What is something that you have done recently that you are proud of? Let me know.

Giving and Receiving Feedback

Feedback is one of those things that you need as a writer but it can be a challenge to give and receive.

A few weeks ago, I was flattered to be asked to read a friend’s draft – a memoir of a trip their family had taken. By page eight I was falling off my chair with boredom and she had written more than 40,000 words!

Last week, in the Writer’s Group that I went to, we were asked to give feedback on a young man’s young children’s story. Again, I was struggling with boredom.

And there in lies the catch –

How to encourage someone in their writing pursuits so that they don’t get discouraged, but hopefully improve?

The only thing I could do, was offer suggestions in what I thought they could do. So for my friend, she really needed a theme – something to tie all her ramblings together but would also allow her to cull what she didn’t need to include. For the young man, his character needed to do something and develop, nothing actually happened in his story but there was a lot of talking.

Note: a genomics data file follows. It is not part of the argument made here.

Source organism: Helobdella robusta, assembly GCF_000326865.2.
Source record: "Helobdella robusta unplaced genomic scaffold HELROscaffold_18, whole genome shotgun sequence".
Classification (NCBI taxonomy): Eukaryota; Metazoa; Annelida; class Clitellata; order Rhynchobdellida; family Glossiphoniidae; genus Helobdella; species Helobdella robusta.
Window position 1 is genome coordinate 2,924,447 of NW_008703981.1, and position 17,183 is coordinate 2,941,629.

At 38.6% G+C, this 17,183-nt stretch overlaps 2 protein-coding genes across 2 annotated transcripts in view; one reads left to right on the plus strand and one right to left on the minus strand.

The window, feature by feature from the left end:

The other funny catch with feedback is choosing someone appropriate to give you the feedback. The following paragraph is the start of a 500 word short story competition that I entered this weekend. I asked my husband to read it.

My tummy coiled tightly and my hands sweated as they gripped the steering wheel. The little girl inside me cried – What’s happening to mum? The grown woman inside me fought to be heard. You’ve got to hold it together. She needs you now. I pulled into the car park and saw a solitary figure in the far corner, standing next to her car – Mum.

My husband is not the literary type. His initial response was, Is she pregnant?

No…

Doesn’t everyone have voices inside their head – you know, the inner child who is often anxious and unsure and the inner grown up? Eh, maybe not, so it seems. I have rewritten my story and hopefully the first paragraph is now clearer. But in terms of future feedback – I think I’ll get my husband to stick to what he does best – packing the car for holidays or the dishwasher with many more items than I could fit in.

To see my short story entry click here.     The competition has set parameters and opens on the first Friday of the month and then closes by midnight on the first Sunday of the month. It is short, sharp and tight.

I’d love to hear how you go with giving or receiving feedback.